What do you think of slavery?

May 2017
Agreed Im also against slavery. I imagine most if not all posters on this board are against slavery.

Workers have it a bit tough today, not as bad as they did in the sweatshop days of the Industrial ages. But not as good as they had it in the USA for example in most of the 20th century.
Workers in the western world you mean? In the bigger picture, everyone in the western world is in the middle class, and most of the rest of the world are the poor, on whose backs we are standing.
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Jun 2018
New York
I’m against it. However looking at slavery historically (in whatever form it took) I can see why it would be utilized. Why use your own people when you can use your enemy? (If they were captured in battle).The world and people change. How slaves were acquired and used changed. And how people phased it out and outlawed it changed.

The most interesting case of slavery being phased out of a society to me is with Scandinavia. It got to the point where people decided it wasn’t worth it anymore and it seemed to have phased out naturally.

(Oh course I’ll need to look it up again to make sure I have my facts straight.)

Mostly I try to take into account the context of the time and place. What was valued? How did they live?

Still against it, it is barbaric and stomps all over my beliefs.


Ad Honorem
Jun 2015
Slavery for me is wrong.
But then not all peoples have believed in common humanity or equality.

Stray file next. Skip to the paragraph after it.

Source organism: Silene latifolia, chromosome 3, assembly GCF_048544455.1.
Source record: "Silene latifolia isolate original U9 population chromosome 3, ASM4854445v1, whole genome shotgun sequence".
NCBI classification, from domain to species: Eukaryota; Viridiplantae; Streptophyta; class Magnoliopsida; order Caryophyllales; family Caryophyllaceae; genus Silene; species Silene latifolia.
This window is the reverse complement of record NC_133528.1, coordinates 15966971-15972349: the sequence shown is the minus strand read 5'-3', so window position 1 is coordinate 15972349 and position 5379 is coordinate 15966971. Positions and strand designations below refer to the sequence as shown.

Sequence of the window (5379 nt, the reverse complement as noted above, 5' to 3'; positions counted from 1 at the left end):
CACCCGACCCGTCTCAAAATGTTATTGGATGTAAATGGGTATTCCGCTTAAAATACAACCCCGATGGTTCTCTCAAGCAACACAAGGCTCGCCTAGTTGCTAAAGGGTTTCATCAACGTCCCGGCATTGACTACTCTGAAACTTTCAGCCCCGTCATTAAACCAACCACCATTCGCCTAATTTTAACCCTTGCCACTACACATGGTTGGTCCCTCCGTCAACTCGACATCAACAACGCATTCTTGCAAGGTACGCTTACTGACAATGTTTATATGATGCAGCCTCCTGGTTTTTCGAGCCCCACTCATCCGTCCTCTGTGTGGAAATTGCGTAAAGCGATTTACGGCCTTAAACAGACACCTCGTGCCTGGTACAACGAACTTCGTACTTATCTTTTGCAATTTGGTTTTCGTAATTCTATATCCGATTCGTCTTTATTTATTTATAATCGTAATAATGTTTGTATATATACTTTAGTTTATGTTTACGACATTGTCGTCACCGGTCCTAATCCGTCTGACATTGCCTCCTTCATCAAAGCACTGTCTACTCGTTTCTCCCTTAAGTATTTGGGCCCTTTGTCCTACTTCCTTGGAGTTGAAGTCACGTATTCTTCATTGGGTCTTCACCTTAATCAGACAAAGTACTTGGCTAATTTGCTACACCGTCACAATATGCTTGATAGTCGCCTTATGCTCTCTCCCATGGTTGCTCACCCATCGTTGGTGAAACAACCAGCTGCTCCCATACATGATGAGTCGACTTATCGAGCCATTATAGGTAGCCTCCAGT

And it was seen that some had to do the grunt work in society.

So if I were born in medieval EUrope, or was a European in c. 1750, I think my attitudes would be different.
Aug 2011
The Castle Anthrax
So... I see on another thread that the work force is supposed to automated by about 2030. Are we returning to a form of slave labor? That is, have our sensibilities essentially remained unchanged now that we can replace human slaves with artificial ones?
Sep 2012
Tarkington, Texas
I am against Slavery. Some of my remote ancestors owned Slaves, most did not. I think it is a moral issue as well. Those who believe Slavery died out have never been to Africa. I also don't like the way some Muslims are enslaving women as a reward for a Jihad.



Ad Honorem
Sep 2011
The origins of institutionalized slaver has already been brought up.

It presupposes some fairly elaborate divisions into us-and-them, with "them" ending up at "our" mercy, and disposal. What one can then observe is a "context of justification" once these people have been rendered incapable and put at "our" disposal. We can just kill them, not atypically as a sacrifice to the gods to celebrate our own good fortune. Or we can put them to work. (Or in some societies they might instead be adopted (or the survivors of any initial culling on behalf of the gods will), and through whatever both symbolical and practical transformations made into "us" as well.)

But with slavery, when we can follow it, there are fairly consistent threads of reasoning around the assumption that slaves are naturally suited to the condition. I.e. there are "natural slaves" and that also engenders the notion of "natural masters" (us, mostly). The other end of that is a centuries long debate over whether there not only exists a "natural aristocracy", but if that natural aristocracy happens to coincide with aristocracy by pedigree, by birth – something usually maintained by the aristocrats born to the condition.

All of which providing ample example of how man is not so much a "rational animal" as a "rationalizing animal".

And at the heart of it is to what extent it is possible to rationalize violence, domination and power as in itself a form of justice, or at least something not too unjust to require addressing.
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